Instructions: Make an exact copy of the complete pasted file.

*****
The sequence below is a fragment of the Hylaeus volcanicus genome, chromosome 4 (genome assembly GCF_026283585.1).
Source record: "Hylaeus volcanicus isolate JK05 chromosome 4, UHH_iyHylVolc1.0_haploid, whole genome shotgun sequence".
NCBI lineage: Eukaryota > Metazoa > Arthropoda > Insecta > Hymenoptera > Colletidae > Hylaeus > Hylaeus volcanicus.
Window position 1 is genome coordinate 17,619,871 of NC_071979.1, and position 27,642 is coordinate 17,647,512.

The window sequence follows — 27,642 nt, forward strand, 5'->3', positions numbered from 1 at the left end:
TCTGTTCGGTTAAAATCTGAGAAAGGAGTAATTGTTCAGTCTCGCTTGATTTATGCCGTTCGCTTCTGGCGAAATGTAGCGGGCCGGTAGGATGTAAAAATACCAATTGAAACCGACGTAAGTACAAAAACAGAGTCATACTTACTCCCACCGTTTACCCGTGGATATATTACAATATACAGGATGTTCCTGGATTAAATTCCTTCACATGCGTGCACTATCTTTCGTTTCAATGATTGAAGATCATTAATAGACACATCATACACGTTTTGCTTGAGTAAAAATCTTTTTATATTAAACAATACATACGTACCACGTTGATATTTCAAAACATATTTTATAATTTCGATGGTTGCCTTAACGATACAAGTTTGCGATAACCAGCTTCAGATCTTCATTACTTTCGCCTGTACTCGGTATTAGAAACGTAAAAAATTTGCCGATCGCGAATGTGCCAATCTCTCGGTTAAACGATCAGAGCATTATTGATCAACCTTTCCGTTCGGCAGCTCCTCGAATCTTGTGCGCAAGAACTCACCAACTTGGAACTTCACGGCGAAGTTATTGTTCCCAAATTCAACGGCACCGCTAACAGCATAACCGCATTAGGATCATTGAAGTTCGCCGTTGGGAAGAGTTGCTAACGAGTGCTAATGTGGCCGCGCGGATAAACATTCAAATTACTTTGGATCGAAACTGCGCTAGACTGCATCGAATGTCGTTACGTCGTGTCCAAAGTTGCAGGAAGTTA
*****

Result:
The sequence below is a fragment of the Hylaeus volcanicus genome, chromosome 4 (genome assembly GCF_026283585.1).
Source record: "Hylaeus volcanicus isolate JK05 chromosome 4, UHH_iyHylVolc1.0_haploid, whole genome shotgun sequence".
NCBI lineage: Eukaryota > Metazoa > Arthropoda > Insecta > Hymenoptera > Colletidae > Hylaeus > Hylaeus volcanicus.
Window position 1 is genome coordinate 17,619,871 of NC_071979.1, and position 27,642 is coordinate 17,647,512.

The window sequence follows — 27,642 nt, forward strand, 5'->3', positions numbered from 1 at the left end:
TCTGTTCGGTTAAAATCTGAGAAAGGAGTAATTGTTCAGTCTCGCTTGATTTATGCCGTTCGCTTCTGGCGAAATGTAGCGGGCCGGTAGGATGTAAAAATACCAATTGAAACCGACGTAAGTACAAAAACAGAGTCATACTTACTCCCACCGTTTACCCGTGGATATATTACAATATACAGGATGTTCCTGGATTAAATTCCTTCACATGCGTGCACTATCTTTCGTTTCAATGATTGAAGATCATTAATAGACACATCATACACGTTTTGCTTGAGTAAAAATCTTTTTATATTAAACAATACATACGTACCACGTTGATATTTCAAAACATATTTTATAATTTCGATGGTTGCCTTAACGATACAAGTTTGCGATAACCAGCTTCAGATCTTCATTACTTTCGCCTGTACTCGGTATTAGAAACGTAAAAAATTTGCCGATCGCGAATGTGCCAATCTCTCGGTTAAACGATCAGAGCATTATTGATCAACCTTTCCGTTCGGCAGCTCCTCGAATCTTGTGCGCAAGAACTCACCAACTTGGAACTTCACGGCGAAGTTATTGTTCCCAAATTCAACGGCACCGCTAACAGCATAACCGCATTAGGATCATTGAAGTTCGCCGTTGGGAAGAGTTGCTAACGAGTGCTAATGTGGCCGCGCGGATAAACATTCAAATTACTTTGGATCGAAACTGCGCTAGACTGCATCGAATGTCGTTACGTCGTGTCCAAAGTTGCAGGAAGTTA